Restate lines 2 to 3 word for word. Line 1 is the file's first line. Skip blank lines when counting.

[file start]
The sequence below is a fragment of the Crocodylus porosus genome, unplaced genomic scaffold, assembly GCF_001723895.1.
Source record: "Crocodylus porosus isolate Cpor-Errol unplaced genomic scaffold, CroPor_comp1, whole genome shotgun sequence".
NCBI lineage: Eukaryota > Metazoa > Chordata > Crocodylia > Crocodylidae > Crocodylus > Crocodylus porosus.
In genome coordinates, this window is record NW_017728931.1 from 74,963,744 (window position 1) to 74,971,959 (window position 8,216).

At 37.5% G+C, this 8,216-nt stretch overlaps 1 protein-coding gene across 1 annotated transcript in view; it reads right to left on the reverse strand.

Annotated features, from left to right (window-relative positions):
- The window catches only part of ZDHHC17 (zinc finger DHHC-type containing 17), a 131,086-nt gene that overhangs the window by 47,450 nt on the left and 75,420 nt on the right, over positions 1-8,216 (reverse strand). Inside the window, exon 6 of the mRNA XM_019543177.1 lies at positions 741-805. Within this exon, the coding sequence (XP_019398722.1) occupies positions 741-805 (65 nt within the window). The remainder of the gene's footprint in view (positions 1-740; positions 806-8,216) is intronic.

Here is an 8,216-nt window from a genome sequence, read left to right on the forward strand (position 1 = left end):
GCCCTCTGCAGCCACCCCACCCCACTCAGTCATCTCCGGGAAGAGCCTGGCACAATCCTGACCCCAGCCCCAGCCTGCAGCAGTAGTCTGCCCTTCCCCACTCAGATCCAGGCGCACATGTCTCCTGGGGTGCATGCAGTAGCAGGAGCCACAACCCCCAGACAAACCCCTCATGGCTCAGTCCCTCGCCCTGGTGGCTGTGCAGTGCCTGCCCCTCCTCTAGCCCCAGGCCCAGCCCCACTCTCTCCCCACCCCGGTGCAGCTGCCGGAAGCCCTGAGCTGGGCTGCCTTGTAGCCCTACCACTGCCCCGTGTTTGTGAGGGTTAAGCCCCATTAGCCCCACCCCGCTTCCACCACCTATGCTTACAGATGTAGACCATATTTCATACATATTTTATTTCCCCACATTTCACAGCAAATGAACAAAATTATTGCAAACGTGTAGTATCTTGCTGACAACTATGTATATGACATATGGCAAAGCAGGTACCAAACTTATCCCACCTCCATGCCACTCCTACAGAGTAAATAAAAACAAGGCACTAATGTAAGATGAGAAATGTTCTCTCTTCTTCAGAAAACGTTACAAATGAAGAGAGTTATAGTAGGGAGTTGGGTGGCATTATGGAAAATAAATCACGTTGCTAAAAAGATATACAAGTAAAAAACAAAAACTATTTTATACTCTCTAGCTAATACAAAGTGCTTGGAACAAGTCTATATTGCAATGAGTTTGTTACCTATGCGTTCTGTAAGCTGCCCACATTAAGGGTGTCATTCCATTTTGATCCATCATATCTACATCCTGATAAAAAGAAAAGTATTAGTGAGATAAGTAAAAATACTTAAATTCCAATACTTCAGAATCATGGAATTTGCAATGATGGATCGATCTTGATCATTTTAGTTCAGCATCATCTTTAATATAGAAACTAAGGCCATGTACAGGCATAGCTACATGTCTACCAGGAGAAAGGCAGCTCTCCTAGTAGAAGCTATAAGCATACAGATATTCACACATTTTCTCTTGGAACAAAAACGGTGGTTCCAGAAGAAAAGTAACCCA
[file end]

Source record: "Crocodylus porosus isolate Cpor-Errol unplaced genomic scaffold, CroPor_comp1, whole genome shotgun sequence".
NCBI lineage: Eukaryota > Metazoa > Chordata > Crocodylia > Crocodylidae > Crocodylus > Crocodylus porosus.